Once a couple has a child together, both are legally responsible for providing financial support until the child becomes an adult. Generally, basic child support is designed to supplement the income of the custodial parent to cover the necessary expenses of raising a child once a couple is no longer together or married. It is intended to cover things like food, housing, entertainment, basic school supplies and clothing. A recent article in The Gainesville Sun highlights the complicated process of determining how much child support the non-custodial parent should pay through a presentation given by an attorney to the general public on issues of child support, child support modification and paternity. In particular, the speaker noted the effect of time-sharing on the amount of child support each parent is required to pay and explained a recent change to the law that permits a reduction in child support based the time split between the parents. There are, however, two other types of expenses that are factored into the child support calculation – health insurance and child care. This discussion will focus on health insurance since there are a number of factors that when and how a parent must provide for his/her child.When is Insurance Required?
The non-custodial parent will be required to provide health insurance for all his/her minor children if two criteria are met – the cost of insurance is reasonable and facilities that accept the health insurance are accessible to the child. First, there is a presumption the cost is reasonable if the cost of adding insurance to the child support payment does not exceed five percent of the parent’s gross income. Second, the child is considered to have accessibility to the health insurance if providers are located in the child’s home county or the parent with primary custody agrees to take the child to another county. If the time-sharing between the parents is equal, the insurance is viewed as accessible if it is available in either county where the child lives or in another county if both parents agree. Additionally, the non-custodial parent may be responsible for reimbursing the custodial parent for the child’s health insurance if the custodial parent provides the coverage.Non-covered Medical Expenses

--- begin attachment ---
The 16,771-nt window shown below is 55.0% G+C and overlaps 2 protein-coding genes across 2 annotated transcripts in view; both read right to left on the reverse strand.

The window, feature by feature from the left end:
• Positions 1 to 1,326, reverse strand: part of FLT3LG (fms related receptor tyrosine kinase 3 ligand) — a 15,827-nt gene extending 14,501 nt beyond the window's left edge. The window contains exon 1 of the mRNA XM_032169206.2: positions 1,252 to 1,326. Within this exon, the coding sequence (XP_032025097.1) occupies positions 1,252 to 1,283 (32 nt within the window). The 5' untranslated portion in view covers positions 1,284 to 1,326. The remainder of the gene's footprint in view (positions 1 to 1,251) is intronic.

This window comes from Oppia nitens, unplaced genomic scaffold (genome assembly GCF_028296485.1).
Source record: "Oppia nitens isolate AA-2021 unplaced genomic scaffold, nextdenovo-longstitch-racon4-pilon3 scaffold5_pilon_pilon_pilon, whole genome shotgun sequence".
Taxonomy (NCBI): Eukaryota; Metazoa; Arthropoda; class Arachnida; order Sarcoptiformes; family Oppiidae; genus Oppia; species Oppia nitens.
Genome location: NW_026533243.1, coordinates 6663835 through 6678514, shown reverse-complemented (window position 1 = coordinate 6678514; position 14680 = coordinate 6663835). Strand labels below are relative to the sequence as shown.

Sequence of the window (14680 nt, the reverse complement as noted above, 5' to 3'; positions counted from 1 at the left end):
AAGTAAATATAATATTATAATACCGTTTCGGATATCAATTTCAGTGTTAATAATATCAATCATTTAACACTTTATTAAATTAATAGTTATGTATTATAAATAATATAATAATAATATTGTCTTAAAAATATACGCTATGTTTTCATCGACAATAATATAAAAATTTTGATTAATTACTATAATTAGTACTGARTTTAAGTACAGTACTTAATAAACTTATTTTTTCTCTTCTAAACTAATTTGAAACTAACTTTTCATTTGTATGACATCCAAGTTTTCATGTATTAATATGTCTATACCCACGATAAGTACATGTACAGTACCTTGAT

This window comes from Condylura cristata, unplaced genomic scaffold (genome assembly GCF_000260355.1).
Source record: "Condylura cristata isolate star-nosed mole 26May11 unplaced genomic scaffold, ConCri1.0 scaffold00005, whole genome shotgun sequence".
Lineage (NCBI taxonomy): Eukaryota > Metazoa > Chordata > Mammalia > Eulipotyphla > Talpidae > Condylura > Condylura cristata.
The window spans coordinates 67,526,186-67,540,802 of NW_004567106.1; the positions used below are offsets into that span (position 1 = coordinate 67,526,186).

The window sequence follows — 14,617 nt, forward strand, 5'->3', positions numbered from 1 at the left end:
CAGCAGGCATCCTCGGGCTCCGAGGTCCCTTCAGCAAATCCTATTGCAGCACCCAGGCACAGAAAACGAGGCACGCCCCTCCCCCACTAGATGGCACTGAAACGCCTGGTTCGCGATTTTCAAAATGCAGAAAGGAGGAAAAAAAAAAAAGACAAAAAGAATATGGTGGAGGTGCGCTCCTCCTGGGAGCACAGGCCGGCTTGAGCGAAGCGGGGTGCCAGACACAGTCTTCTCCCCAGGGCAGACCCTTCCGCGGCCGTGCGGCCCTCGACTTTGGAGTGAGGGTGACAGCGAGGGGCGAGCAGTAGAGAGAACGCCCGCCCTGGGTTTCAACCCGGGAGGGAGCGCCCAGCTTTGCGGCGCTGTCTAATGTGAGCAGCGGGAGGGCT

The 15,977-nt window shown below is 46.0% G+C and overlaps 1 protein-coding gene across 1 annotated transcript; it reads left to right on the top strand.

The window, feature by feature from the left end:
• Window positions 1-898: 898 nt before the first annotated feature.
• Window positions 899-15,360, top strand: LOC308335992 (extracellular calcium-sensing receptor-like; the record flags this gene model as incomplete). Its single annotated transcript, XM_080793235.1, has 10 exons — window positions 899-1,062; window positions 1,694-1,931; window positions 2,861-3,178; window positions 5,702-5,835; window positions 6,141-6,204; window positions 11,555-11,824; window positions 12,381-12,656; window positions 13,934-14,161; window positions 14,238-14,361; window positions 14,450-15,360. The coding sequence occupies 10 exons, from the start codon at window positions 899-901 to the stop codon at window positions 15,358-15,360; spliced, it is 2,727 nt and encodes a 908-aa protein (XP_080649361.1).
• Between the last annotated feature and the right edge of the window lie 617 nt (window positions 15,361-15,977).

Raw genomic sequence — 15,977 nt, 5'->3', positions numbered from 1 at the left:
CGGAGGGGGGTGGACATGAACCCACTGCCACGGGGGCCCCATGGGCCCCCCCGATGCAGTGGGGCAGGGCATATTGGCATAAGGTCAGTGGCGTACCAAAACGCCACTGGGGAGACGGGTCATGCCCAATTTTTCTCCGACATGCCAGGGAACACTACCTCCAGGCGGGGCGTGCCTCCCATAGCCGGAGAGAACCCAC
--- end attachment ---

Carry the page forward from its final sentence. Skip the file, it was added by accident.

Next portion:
Florida law provides that the cost of non-covered medical expenses, prescriptions and dental expenses will be apportioned between the parents in accordance with how much each is required to financially support the child. Further, the non-custodial parent may be required to pay the custodial parent for non-covered medical expenses, dental expense and prescriptions on a percentage basis. For example, the non-custodial parent would pay, in addition to basic child support, 40 percent of the monthly costs for non-covered medical expenses. Also, in proceedings related to medical expenses only, each parent must pay for medical expenses not covered by insurance in relation to their percentage of the parents’ combined net income, which is calculated by dividing each parent’s individual monthly net income by the total net income of both parents.Speak to a Lawyer
Determining how much child support is owed is based on complex formula that has many factors potentially affecting the outcome. These factors do not even take into consideration the fact the court can deviate from the guidelines depending on the facts of a particular case. These considerations highly encourage consulting with a lawyer on child support issues, whether at the initial determination or for later requests for modifications. Stok Kon + Braverman, serving clients in Fort Lauderdale and Boynton Beach, has the necessary experience to effectively represent you in family law matters and is available to assist you now. Contact us to schedule a confidential consultation.